At Antioch of Syria

During these years, those who had been scattered by the persecution in connection with Stephen traveled as far as Phoenicia, Cyprus and Antioch, telling the message only to Jews. In A.D. 46, men from Cyrus and Cyrene went to Antioch and began to speak to Greeks also, telling them the good news about the Lord Jesus. The Lord’s hand was with them, and a great number of people believed and turned to the Lord (Acts 11:19-21).

ANTIOCH OF SYRIA. The Gospel has moved three hundred miles north of Jerusalem into new Gentile territory. Antioch was the capital of the province of Syria, not to be confused with Antioch in Pisidia (modern Turkey).

In the first century, the minimum time to travel from Jerusalem to Antioch was fifteen days, the normal time was four weeks. Antioch, the third greatest city of the Empire, was destined to take center stage as the center of Christianity.

The city was about fifteen miles from the Mediterranean on the Orontes River. It was earthquake prone, subject to sudden flooding and exposed to attack across the crest of Mt. Silpius, below which it was built. Antioch’s nine-hundred year history as one of the greatest cities of the Greco-Roman era was shaped by its larger setting. It was the main base for the whole Euphrates frontier and it had become an important center of commerce.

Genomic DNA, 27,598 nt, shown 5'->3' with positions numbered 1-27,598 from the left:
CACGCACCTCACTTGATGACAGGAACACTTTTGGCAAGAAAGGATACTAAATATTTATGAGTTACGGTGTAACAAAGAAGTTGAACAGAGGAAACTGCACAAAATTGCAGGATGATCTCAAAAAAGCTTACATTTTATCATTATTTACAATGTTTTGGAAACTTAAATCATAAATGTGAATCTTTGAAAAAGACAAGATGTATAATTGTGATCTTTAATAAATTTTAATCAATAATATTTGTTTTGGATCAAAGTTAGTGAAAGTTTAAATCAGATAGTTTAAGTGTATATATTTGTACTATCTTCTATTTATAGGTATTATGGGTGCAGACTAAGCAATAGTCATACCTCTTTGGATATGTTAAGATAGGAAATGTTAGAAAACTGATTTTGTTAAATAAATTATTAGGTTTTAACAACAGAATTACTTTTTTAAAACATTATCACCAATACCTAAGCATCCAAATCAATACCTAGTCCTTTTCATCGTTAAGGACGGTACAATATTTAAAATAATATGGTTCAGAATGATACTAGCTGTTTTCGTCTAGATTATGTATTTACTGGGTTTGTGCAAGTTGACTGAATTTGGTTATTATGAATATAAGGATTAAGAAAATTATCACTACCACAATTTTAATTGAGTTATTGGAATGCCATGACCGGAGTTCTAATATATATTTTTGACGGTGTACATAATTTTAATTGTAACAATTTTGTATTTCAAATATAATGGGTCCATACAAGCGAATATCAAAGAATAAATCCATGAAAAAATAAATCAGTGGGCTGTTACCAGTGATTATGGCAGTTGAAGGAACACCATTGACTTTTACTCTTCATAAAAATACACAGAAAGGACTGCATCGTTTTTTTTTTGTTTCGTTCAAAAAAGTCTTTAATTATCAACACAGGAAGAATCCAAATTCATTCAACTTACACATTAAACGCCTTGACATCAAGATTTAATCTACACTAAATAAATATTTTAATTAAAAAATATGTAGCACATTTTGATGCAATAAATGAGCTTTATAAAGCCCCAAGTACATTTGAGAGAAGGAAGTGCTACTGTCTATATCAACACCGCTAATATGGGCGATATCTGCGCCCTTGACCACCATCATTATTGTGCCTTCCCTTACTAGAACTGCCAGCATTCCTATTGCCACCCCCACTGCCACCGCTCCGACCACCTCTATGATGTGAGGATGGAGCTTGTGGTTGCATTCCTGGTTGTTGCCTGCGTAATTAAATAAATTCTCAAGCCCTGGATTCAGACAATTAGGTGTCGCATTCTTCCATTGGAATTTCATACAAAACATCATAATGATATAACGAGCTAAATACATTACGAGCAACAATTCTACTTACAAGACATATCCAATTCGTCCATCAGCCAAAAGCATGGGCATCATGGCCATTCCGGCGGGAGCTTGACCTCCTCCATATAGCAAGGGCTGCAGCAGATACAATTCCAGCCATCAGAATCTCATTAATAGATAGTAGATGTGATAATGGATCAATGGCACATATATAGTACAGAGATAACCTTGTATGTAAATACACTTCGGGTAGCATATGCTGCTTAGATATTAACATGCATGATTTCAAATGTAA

Jews formed part of its population from its foundation onward. Around 50 B.C., the inhabitants were mainly Greeks and Macedonians, discharged soldiers of Seleucus’ army or settlers from Antigoneia. Now the social and racial variety of the city reflected the crossroads of the East. Antioch prided itself on the Athenian element in its makeup. It had built a reputation for its cultural achievements.

Serious trouble occurred in the city between Jews and Gentiles in A.D. 40. An apocryphal account records an outbreak against Jews resulted in the high priest at Jerusalem, Phineas, leading a punitive expedition of thirty thousand men against Antioch, resulting in the recall and punishment of the representatives of the Roman government. At the same time, Caligula wanted a statute of himself set up in the Temple at Jerusalem. Into the midst of this turmoil, men came from Cyprus and Cyrene to Antioch preaching the Gospel of Christ with great success.

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